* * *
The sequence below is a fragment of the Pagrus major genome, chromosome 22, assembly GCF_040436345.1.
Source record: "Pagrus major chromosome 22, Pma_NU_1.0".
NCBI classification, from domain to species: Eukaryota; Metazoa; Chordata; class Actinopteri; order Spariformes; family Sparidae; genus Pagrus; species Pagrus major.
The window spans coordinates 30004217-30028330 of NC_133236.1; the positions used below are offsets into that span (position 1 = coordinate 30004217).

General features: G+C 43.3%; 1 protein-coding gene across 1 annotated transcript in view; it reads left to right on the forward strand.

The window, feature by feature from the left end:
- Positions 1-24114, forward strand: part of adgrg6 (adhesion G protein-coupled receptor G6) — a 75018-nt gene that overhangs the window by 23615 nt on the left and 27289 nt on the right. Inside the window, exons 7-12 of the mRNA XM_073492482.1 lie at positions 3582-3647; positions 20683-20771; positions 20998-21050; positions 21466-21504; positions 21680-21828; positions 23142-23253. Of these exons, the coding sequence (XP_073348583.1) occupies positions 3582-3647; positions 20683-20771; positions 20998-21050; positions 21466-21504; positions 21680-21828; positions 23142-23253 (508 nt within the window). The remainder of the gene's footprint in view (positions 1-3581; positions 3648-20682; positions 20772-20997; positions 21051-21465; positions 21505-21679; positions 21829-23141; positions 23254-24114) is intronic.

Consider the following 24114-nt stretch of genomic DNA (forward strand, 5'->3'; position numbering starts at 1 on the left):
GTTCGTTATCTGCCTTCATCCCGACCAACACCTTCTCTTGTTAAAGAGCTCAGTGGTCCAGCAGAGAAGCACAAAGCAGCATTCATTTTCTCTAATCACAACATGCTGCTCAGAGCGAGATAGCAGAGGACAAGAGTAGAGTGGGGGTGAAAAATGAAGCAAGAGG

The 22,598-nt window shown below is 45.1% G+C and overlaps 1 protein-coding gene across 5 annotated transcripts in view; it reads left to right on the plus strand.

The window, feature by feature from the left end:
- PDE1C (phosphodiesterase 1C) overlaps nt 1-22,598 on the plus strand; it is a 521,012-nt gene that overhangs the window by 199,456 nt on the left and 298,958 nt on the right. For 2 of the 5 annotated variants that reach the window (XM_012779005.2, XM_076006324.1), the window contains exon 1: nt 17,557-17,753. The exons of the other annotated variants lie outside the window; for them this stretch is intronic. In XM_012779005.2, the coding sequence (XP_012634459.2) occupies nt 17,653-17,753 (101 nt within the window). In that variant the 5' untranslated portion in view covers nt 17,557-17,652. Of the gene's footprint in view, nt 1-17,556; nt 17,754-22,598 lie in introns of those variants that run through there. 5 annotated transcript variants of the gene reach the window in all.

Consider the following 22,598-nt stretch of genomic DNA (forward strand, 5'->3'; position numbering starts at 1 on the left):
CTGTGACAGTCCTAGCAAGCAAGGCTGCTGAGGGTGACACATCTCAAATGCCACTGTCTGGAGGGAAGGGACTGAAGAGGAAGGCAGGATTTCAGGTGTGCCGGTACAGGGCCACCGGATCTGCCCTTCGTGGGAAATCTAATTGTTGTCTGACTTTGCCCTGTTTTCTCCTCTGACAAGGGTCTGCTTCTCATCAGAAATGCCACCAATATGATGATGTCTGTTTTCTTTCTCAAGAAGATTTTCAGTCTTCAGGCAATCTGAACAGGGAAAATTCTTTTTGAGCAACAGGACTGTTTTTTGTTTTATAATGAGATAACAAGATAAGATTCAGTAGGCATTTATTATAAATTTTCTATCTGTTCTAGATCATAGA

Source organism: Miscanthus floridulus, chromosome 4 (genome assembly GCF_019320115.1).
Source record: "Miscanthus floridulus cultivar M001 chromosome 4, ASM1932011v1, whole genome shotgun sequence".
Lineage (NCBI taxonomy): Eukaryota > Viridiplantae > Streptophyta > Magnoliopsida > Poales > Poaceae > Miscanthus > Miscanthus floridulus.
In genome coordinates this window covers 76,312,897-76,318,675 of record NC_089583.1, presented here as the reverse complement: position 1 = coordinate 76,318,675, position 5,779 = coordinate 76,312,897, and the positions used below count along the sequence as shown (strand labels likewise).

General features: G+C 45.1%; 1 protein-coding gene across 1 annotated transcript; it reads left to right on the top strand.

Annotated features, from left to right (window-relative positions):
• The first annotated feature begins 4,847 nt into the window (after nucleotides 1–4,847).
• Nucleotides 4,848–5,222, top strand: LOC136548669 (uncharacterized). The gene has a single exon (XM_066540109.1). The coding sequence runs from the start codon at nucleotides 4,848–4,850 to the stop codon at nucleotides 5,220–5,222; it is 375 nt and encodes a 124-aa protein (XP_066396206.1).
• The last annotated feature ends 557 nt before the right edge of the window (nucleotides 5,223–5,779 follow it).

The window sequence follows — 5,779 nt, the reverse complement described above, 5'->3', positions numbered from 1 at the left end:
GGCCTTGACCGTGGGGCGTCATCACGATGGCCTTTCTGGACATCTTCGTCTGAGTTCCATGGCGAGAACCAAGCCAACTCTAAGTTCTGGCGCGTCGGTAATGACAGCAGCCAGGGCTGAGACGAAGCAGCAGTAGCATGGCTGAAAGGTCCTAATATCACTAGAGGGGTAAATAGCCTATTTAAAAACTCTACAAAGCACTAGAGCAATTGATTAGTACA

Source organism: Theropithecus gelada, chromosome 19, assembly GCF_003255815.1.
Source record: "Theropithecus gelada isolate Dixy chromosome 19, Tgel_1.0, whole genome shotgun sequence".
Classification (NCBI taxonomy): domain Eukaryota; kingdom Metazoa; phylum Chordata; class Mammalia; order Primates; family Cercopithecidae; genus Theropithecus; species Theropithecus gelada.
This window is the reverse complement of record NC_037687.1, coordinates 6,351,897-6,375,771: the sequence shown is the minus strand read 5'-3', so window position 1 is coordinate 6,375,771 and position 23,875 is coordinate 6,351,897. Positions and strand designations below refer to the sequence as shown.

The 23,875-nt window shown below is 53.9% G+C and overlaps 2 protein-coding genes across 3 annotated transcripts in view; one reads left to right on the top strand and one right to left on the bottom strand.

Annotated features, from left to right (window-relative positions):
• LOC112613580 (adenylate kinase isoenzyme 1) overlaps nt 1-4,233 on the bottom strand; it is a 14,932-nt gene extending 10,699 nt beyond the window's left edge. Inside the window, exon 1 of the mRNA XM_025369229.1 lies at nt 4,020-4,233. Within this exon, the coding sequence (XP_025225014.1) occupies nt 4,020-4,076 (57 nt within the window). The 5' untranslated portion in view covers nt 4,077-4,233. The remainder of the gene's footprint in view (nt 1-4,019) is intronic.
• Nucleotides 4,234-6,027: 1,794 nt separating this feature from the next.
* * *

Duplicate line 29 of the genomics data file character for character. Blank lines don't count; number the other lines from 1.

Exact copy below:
This window is the reverse complement of record NC_037687.1, coordinates 6,351,897-6,375,771: the sequence shown is the minus strand read 5'-3', so window position 1 is coordinate 6,375,771 and position 23,875 is coordinate 6,351,897. Positions and strand designations below refer to the sequence as shown.